Published by Tuesday, May 19, 2015 Permalink 0
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by Jonell Galloway

The French eat 90% of the foie gras they make themselves. That’s how much they like it, but they didn’t invent it. Although the Egyptians might have force-fed their birds, we’re not sure that they ate foie gras. The Greeks probably did, since the 4th-century Greek poet Archestratus wrote about it in his Gastronomy. The liver is the soul of the goose, he said.

Foie gras is made using a process called gavage, which consists of force-feeding ducks or geese through a feeding tube to fatten them. The Romans stuffed dried figs down their throats. In Latin, the word for liver even comes from fig, ficus. Scipio Metellus, a Roman chef, had the idea of soaking still warm livers in honey and milk to swell them even more before cooking.

Apart from the region of Béarn in the southwest, this practice disappeared in medieval France, coming back to life in the southwest and Alsace during the Renaissance.

French foie gras is made by force-feeding corn to geese and ducks, and still, occasionally, figs, which swells the livers.


Goose foie gras has traditionally been the most cherished because it is fattier, but it cannot be produced year round. Duck liver is less fatty, and can be produced year round and industrially, meeting the ever-increasing demand.

The fattened liver can be made into terrine, pâté, mousse, parfait, and a host of other things, and, in more recent times, there is a trend of cutting fresh foie gras into thin slices and pan-searing it. It can be eaten fresh or preserved in glass jars, and can be seasoned with truffles, port, Armagnac or Sauternes. Southwesterners prefer a simple, less perfumed foie gras, while Alsacians like to add flavor.

When purchasing, there are legal distinctions in names that indicate the purity and therefore determine the price:

  1. Foie gras entier means that it contains the actual lobes of the liver. The only legally allowed addition is truffles. As it’s solid, you cut it with a knife, just like you do extra-tender beef filet.
  2. Foie gras consists of pieces of liver that are put back together and pressed.
  3. Bloc de foie gras is reconstituted liver combined with other ingredients, but containing at least 50% foie gras for goose, and 30% for duck .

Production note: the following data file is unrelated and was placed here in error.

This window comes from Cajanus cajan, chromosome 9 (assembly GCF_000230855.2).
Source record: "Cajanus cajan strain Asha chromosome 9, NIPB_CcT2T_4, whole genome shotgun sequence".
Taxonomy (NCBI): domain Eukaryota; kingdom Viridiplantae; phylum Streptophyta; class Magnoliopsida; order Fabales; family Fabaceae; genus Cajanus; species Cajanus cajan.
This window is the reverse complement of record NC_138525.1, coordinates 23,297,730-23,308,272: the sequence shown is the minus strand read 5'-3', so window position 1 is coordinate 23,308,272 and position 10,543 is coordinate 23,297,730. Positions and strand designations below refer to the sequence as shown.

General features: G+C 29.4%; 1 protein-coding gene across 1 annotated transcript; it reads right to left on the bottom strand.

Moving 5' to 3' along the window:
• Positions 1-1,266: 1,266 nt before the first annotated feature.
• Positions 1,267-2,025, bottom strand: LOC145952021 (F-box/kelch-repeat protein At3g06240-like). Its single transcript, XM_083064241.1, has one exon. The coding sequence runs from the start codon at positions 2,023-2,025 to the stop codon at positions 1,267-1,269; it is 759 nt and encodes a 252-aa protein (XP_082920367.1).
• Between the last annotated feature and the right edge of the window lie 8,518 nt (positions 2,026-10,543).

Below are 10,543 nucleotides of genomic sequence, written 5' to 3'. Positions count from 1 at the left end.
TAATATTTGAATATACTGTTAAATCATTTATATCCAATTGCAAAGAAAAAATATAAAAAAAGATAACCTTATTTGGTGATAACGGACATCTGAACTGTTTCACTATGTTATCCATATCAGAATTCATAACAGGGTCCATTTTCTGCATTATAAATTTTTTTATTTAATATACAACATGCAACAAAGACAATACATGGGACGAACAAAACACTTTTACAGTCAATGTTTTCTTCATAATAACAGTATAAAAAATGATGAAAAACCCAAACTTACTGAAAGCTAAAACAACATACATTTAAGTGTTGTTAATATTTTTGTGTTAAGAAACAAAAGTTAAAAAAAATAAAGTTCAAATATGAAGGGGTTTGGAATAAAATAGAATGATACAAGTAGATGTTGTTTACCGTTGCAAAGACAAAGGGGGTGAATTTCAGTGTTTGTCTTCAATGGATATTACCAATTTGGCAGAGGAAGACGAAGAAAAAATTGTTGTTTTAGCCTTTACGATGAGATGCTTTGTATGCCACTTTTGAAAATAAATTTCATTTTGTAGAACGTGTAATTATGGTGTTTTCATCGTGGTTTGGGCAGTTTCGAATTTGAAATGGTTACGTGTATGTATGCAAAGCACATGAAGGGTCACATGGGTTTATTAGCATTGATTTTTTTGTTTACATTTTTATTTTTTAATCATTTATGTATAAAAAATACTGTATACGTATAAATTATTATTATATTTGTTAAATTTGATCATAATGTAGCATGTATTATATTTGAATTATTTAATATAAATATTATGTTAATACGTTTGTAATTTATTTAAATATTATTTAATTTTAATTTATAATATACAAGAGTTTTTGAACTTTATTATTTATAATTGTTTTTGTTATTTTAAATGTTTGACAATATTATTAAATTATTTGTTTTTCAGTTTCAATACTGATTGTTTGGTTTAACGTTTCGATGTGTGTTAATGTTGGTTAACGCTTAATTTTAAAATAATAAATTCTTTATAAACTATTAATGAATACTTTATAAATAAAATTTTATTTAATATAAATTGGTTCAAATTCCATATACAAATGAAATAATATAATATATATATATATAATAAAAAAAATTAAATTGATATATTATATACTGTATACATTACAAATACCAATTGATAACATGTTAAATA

4. Parfaits are preparations containing 75% foie gras and made by mechanical means, to which regular, unfattened liver is added.
  5. Médaillon or pâte de foie de canard or d’oie contains 50% duck or goose foie gras or bloc de foie gras in the middle, surrounded by forcemeat.
  6. Galantine is a butcher’s mixture of meats and other forcemeats, with no defined percentage of foie gras.
  7. Mousse contains 50% foie gras mixed with forcemeat, giving it the texture of foie gras.

Terrine is pure foie gras pressed into pâté shape.

Forcemeat can consist of one or several ingredients, including pork, veal or chicken fat; pork or chicken liver; scraps from deveining; poaching fat; eggs; milk; lactoproteins; flour, and starch.

Foie gras comes in a jar, plastic package or can or fresh from the butcher. When purchasing, be aware of the different cooking preparations, since the temperature at which it is cooked and the method of cooking change the flavor and shelf-life. Generally speaking, fresh is better.

It is important to make sure you are being sold what you ask for in both restaurants and shops. As a consumer, you have a legal right.

The French don’t eat foie gras every day. Traditionally, it is for special occasions and holiday meals, especially Christmas and New Year’s celebrations.

Coming soon: What to Eat with Foie Gras


Jonell Galloway grew up on Wendell Berry and food straight from a backyard Kentucky garden. She is a freelance writer. She attended Le Cordon Bleu and La Varenne cooking schools in Paris and the Académie du Vin, worked for theGaultMillau restaurant guide and CityGuides in France and Paris and for Gannett Company in the U.S., and collaborated on Le tour du monde en 80 pains / Around the World with 80 Breads with Jean-Philippe de Tonnac in France; André Raboud, Sculptures 2002-2009 in Switzerland; Ma Cuisine Méditerranéenne with Christophe Certain in France, At the Table: Food and Family around the World with Ken Albala, and a biography of French chef Pierre Gagnaire. She ran a cooking school in France, and owned a farm-to-table restaurant, The Three Sisters’ Café, with her two sisters in the U.S. She organizes the Taste Unlocked bespoke food and wine tasting awareness workshops with James Flewellen, is an active member of Slow Food, and runs the food writing website The Rambling Epicure. Her work has been published in numerous international publications and she has been interviewed on international public radio in France, Switzerland, and the U.S. She has just signed on at In Search of Taste, a British print publication, and is now working on two books, What to Eat in France and What to Eat in Venice.

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